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Grace will cover how her research work has evolved from studying the impacts of natural resource development to building capacity in tribal communities. Grace’s continued research work includes assessing how impacted communities may strengthen their authority to govern and protect their waterways. Her research framework stresses that effective sovereignty is tied to overall resource management.
About Grace Bulltail
Grace Bulltail is originally from Montana. She is a member of the Crow Tribe and a descendant of the Mandan, Hidatsa, and Arikara Tribes of Fort Berthold, North Dakota. Grace is currently an assistant professor in the Nelson Institute for environmental studies at the University of Wisconsin-Madison.
Grace completed a doctoral program in the Department of Biological and Environmental Engineering at Cornell University. Grace’s research interests include water resource management, water policy, tribal sovereignty, and watershed impacts from natural resource development.
Grace is currently a member of American Indian Science and Engineering Society board of directors and is a professional engineer licensed in California.
This presentation examines the contaminated colonial and alchemical legacies that inform the roles that gold miners and chemists play in current extractive rainforest economies that utilize mercury. Efforts to track and mitigate, if not eliminate, the use of mercury in ASGM cite the damaging effects for maternal/fetal health. This paper concludes with questions of environmental and economic justice, with the aim of revising toxic endings to mercury rising in human bodies and earth’s thermometer.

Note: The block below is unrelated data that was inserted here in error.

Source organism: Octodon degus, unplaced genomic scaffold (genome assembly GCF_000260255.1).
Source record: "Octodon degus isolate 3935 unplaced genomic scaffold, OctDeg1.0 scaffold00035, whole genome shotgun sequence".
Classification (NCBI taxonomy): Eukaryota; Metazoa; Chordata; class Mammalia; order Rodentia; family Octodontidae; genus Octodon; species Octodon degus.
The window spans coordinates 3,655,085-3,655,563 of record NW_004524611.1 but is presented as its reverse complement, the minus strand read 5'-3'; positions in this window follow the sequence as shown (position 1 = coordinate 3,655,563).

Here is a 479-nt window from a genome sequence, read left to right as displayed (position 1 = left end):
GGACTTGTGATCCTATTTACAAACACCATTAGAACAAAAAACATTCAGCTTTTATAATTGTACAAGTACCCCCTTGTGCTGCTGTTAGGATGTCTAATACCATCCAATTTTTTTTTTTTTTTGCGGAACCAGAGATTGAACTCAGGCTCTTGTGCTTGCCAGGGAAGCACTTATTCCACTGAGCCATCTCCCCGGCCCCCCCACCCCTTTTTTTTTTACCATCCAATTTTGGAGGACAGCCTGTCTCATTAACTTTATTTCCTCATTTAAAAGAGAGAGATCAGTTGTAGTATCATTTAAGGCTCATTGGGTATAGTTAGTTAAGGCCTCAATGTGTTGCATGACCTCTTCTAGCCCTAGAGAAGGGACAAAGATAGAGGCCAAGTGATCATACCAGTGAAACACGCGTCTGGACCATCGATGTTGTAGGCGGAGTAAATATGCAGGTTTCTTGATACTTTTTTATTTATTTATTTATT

About Ruth Goldstein
Dr. Ruth Goldstein is broadly interested in the gendered aspects of human and nonhuman health, a quickly heating planet and environmental racism. Her current book project — Life in Traffic: Women, Plants, and Gold Along the Interoceanic Highway — examines the socio-environmental consequences of transnational infrastructure projects and climate change along Latin America’s recently constructed thoroughfare, La Interoceánica, with a particular focus on intersections of race and indigeneity, cis and trans women’s health and “earth” rights in Brazil, Peru, and Bolivia. Her subsequent research on mercury as a global pollutant, analyzes the racialized weight of toxic body burdens and impacts on maternal/fetal health.
This talk asks how conceptualizing love as work can provide a fresh perspective on scholarly concerns about the politics of love. It addresses this question through an ethnographic exploration of a right-wing cow-protection movement in the Indian Himalayas. Govindrajan traces how the different labors involved in loving cows produce a varying set of relationships and obligations that crucially shape the politics and ethics of love.
About Radhika Govindrajan
Radhika Govindrajan is a cultural anthropologist and associate professor at the University of Washington. Govindrajan works across the fields of multispecies ethnography, environmental anthropology, the anthropology of religion, South Asian Studies, and political anthropology.
Her research is motivated by a longstanding interest in understanding how human relationships with nonhumans in South Asia are variously drawn into and shape broader issues of cultural, political, and social relevance: religious nationalism; elite projects of environmental conservation and animal rights; everyday ethical action in a time of environmental decline; and people’s struggle for social and political justice in the face of caste discrimination, patriarchal domination, and state violence and neglect.